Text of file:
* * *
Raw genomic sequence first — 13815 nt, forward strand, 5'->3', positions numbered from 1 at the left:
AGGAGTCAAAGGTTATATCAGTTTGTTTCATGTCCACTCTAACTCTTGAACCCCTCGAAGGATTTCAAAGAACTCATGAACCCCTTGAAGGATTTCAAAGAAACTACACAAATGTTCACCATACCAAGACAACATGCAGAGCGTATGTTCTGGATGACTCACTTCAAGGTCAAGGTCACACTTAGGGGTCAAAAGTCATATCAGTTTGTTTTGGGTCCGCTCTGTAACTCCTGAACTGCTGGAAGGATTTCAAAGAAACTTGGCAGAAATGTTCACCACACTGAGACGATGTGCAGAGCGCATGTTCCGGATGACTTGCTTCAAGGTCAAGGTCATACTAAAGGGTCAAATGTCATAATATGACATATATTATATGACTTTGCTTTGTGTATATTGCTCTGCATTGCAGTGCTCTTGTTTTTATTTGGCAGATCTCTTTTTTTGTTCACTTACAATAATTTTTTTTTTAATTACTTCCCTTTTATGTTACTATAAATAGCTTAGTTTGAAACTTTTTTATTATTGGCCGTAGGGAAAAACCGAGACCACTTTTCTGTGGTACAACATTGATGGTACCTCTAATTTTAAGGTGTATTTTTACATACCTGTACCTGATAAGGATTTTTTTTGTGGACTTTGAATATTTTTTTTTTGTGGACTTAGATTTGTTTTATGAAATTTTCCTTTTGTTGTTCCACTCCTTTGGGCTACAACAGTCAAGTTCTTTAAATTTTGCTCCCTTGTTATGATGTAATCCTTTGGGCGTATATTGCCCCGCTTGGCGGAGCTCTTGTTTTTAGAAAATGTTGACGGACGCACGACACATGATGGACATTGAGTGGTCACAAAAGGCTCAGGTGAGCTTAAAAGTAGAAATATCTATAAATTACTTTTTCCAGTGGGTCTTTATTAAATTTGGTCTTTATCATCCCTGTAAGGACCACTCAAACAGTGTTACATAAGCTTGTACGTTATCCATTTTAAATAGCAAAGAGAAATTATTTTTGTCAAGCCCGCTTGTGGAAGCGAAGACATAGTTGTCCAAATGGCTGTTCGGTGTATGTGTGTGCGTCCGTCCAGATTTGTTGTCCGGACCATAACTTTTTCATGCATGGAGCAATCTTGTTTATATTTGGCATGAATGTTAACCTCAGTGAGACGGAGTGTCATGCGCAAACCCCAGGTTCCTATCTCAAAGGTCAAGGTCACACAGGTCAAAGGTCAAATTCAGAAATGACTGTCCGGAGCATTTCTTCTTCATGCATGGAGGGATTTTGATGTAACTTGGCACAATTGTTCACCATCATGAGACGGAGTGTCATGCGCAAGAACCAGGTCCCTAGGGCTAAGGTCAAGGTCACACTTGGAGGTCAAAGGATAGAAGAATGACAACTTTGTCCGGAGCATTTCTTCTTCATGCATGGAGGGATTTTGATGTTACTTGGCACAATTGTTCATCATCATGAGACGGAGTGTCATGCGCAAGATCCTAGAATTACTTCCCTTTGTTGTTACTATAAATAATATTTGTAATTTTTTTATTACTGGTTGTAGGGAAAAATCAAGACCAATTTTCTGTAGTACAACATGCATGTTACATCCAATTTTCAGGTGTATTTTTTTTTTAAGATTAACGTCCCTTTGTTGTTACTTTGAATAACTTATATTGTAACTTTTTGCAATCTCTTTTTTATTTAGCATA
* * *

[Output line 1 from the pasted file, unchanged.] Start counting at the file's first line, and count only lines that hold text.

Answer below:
Raw genomic sequence first — 13815 nt, forward strand, 5'->3', positions numbered from 1 at the left: